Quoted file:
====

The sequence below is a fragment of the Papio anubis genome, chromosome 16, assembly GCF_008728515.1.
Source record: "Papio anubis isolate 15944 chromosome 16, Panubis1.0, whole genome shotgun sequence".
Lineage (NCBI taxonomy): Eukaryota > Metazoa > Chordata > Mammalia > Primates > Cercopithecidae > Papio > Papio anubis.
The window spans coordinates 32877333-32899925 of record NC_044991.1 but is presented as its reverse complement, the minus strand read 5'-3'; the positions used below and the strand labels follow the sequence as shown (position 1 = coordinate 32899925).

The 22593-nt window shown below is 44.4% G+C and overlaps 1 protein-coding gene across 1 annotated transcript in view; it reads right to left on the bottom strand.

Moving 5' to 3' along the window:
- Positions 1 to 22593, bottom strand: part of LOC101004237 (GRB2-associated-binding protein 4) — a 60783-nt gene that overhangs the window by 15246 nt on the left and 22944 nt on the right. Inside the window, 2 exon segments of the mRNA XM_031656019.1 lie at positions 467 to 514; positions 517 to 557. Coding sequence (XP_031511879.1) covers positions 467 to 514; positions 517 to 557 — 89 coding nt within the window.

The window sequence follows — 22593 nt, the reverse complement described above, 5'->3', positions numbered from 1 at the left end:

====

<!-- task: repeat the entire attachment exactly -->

The sequence below is a fragment of the Papio anubis genome, chromosome 16, assembly GCF_008728515.1.
Source record: "Papio anubis isolate 15944 chromosome 16, Panubis1.0, whole genome shotgun sequence".
Lineage (NCBI taxonomy): Eukaryota > Metazoa > Chordata > Mammalia > Primates > Cercopithecidae > Papio > Papio anubis.
The window spans coordinates 32877333-32899925 of record NC_044991.1 but is presented as its reverse complement, the minus strand read 5'-3'; the positions used below and the strand labels follow the sequence as shown (position 1 = coordinate 32899925).

The 22593-nt window shown below is 44.4% G+C and overlaps 1 protein-coding gene across 1 annotated transcript in view; it reads right to left on the bottom strand.

Moving 5' to 3' along the window:
- Positions 1 to 22593, bottom strand: part of LOC101004237 (GRB2-associated-binding protein 4) — a 60783-nt gene that overhangs the window by 15246 nt on the left and 22944 nt on the right. Inside the window, 2 exon segments of the mRNA XM_031656019.1 lie at positions 467 to 514; positions 517 to 557. Coding sequence (XP_031511879.1) covers positions 467 to 514; positions 517 to 557 — 89 coding nt within the window.

The window sequence follows — 22593 nt, the reverse complement described above, 5'->3', positions numbered from 1 at the left end: